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Hackneyed themes, new nuances


Is Bollywood set for change with a new generation of directors who insist on going beyond imitating Hollywood?

Customised Ideas: Love Aaj Kal.

Something interesting has started to happen in Bollywood. It may be a little premature to call it sweeping, but it is change nonetheless. Even the crassly commercial films have a moment or two that are completely at odds with the rest of the hackneyed narrative.

The original idea or script may still be very hard to come by, but what is clearly visible is that the new lot of film makers are an erudite lot. They appear to read the right stuff and get inspired by the right kind of movies. The earlier practice of borrowing the DVD of the latest Hollywood blockbuster and making it “Indian” seems to have outgrown its use. Thanks to channels that showcase the best of the world cinema on television and the emergence of neighbourhood multiplexes in metros that need to look beyond Indian films to protect their bottom-line, the average film buff knows and understands much more when it comes to cinema today.

Eclectic influences


It was always difficult to understand the pulse of the Indian audience. Otherwise the ratio of flops to hits would not have been so skewed towards the former. But one pattern seems to be clearly emerging in the last year or two. The new patron of Bollywood is tuning in much more intelligently to the mindless entertainment churned out week after week at the turnstiles. She may chuckle at recognising the source of the inspiration, but she is likely to overlook the subterfuge if she discovers that even in the copy there is a shred of originality. To keep pace with her, the new age directors are learning to keep themselves open to a more eclectic set of influences.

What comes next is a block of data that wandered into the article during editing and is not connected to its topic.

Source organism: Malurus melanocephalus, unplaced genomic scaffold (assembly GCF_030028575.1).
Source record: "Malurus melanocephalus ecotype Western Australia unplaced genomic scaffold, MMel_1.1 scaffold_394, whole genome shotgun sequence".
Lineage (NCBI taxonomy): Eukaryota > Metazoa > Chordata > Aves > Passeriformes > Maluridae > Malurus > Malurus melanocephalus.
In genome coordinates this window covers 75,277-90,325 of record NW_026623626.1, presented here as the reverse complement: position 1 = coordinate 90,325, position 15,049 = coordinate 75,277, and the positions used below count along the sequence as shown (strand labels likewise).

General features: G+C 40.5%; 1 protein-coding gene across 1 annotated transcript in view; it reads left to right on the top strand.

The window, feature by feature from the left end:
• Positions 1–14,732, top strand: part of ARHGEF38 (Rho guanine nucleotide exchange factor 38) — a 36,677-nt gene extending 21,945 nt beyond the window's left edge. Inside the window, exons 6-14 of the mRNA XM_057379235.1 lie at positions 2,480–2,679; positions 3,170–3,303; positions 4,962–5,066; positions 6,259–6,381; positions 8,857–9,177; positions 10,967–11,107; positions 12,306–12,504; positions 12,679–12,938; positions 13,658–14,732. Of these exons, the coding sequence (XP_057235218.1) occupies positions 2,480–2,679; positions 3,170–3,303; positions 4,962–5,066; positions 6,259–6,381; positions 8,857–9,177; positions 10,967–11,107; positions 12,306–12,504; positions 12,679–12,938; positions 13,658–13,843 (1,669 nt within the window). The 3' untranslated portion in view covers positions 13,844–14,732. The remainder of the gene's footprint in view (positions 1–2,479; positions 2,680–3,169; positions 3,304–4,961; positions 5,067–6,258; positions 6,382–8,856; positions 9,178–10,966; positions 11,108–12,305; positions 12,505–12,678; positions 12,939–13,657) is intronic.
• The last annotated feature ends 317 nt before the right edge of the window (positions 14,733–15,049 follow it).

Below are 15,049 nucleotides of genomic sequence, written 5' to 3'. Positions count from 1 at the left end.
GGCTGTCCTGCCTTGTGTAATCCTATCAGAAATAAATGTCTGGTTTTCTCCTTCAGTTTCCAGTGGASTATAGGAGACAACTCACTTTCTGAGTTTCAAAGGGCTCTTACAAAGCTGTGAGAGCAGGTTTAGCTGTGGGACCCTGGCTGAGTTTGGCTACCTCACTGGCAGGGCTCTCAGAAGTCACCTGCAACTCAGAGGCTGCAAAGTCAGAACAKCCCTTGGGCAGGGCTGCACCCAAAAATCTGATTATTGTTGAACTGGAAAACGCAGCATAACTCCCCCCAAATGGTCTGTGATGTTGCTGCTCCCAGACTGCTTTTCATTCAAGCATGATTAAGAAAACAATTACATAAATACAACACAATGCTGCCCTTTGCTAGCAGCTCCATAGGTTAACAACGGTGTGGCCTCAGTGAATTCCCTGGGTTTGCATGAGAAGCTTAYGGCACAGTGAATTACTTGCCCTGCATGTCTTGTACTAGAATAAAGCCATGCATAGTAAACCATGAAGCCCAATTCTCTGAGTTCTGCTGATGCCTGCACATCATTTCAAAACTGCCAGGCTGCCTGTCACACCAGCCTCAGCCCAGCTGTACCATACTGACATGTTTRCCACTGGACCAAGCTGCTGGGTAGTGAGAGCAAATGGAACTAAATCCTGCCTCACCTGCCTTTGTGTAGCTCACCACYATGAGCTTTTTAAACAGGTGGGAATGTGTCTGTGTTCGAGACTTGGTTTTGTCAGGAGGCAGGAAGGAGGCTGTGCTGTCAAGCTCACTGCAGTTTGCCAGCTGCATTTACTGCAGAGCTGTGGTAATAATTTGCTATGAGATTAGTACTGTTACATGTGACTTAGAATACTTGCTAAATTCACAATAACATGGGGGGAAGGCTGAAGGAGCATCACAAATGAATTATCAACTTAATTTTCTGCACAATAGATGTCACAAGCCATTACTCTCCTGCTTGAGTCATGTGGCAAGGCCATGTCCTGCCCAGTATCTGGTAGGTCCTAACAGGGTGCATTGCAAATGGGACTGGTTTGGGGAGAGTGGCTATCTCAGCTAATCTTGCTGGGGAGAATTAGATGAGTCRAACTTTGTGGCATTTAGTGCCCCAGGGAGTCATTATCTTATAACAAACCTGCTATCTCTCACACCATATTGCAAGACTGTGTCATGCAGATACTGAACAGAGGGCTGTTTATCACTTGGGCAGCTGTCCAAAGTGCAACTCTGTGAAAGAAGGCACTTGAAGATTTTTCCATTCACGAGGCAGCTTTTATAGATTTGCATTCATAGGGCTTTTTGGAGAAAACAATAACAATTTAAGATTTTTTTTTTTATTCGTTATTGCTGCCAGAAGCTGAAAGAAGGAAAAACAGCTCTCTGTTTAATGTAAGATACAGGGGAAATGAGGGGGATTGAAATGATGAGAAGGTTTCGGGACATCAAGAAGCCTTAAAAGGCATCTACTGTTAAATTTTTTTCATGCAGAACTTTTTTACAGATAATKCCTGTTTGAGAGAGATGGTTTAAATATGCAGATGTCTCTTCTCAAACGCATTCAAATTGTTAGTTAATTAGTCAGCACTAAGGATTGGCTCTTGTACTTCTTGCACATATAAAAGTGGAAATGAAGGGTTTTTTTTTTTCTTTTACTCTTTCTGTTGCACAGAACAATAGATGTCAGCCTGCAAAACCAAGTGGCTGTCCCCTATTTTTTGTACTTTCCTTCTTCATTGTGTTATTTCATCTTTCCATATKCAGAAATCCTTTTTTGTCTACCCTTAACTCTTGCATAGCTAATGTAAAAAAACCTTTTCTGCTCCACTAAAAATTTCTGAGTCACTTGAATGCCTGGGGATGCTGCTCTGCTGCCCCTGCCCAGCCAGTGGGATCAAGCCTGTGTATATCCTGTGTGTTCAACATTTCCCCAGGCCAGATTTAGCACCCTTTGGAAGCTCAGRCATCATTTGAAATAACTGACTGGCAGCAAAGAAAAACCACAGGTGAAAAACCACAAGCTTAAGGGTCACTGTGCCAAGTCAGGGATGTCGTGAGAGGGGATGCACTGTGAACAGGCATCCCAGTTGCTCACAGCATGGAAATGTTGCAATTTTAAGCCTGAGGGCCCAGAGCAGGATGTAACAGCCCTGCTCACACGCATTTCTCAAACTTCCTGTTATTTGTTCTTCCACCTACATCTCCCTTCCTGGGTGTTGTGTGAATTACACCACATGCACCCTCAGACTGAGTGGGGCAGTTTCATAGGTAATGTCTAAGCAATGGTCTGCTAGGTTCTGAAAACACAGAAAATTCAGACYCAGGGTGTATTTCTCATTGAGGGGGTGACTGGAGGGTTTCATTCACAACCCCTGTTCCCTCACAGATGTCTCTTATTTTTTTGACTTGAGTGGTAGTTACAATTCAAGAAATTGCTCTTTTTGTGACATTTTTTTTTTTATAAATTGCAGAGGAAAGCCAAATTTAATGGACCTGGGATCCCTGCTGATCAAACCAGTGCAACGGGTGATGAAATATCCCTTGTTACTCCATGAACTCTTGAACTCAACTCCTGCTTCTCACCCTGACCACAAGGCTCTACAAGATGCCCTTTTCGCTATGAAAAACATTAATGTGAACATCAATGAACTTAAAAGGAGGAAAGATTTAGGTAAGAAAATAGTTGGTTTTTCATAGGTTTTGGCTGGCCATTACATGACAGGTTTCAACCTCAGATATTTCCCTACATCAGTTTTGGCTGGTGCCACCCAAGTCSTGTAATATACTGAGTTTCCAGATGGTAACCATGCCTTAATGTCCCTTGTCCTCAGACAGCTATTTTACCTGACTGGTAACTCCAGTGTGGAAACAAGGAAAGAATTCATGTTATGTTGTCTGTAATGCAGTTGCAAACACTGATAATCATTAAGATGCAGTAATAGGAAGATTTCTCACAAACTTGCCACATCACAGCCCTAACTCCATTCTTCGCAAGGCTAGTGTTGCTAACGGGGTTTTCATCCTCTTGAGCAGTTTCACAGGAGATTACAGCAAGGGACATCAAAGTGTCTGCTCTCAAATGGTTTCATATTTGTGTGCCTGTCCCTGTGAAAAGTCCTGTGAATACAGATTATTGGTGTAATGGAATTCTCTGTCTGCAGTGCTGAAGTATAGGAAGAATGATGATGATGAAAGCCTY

Take Imtiaz Ali. He specialises in taking the same old hackneyed theme of candyfloss romance and turning it on its head by adding deft touches and nuances. His latest “Love Aaj Kal” starts delightfully with the lead couple breaking up instead of meeting and falling in love as it happens in the usual Bollywood escapist fare. And yet there is a sense of déjÀ vu as the film negotiates its way through the past and the present until we realise it is not the characters in the film we have known before, but their responses and reactions to each other and the situations they encounter.

When the young couple start telling each other things that they had hidden all along because the break up gives them a sense of liberation, we grasp Ali has read the evocative short story “A Temporary Matter” by Jhumpa Lahiri. Even the manner in which the lovers keep on meeting and parting through out the film is reminiscent of the Hema and Kaushik novella in Lahiri’s latest collection “Unaccustomed Earth”. We don’t mind because Ali has impeccable taste when it comes to the source of his inspiration. Lahiri and her agent might disagree but we are not talking legalities here.

Then there is our very own auteur Vishal Bharadwaj. Not only has he adapted two of the bard’s tragedies with remarkable finesse in “Maqbool” and “Omkara”, but just when we thought it would be the turn of King Lear or Hamlet to be customised to Indian sensibilities to complete his Shakespearean trilogy, Bharadwaj decided to surprise us all with a film that screamed Tarantino from every blood splattered frame. We love “Kaminey” because everything from the title to the script has the Bharadwaj stamp on it even though his inspiration is as transparent as can be. There is merit in the ancient Urdu adage- “Naqal ke liye bhi akal ki zaroorat hoti hai.” You need brains even to copy.


Karan Johar may have left out this important piece of wisdom when he tried to mix and match the Robert De Nero- Meryl Streep romance “Falling in Love” with a tale of misplaced morality in “Kabhi Alvida Na Kehna”. We watched in disbelief as he lifted an entire sequence, camera angles et al, of the wife slapping her philandering husband after he confesses to his infidelity.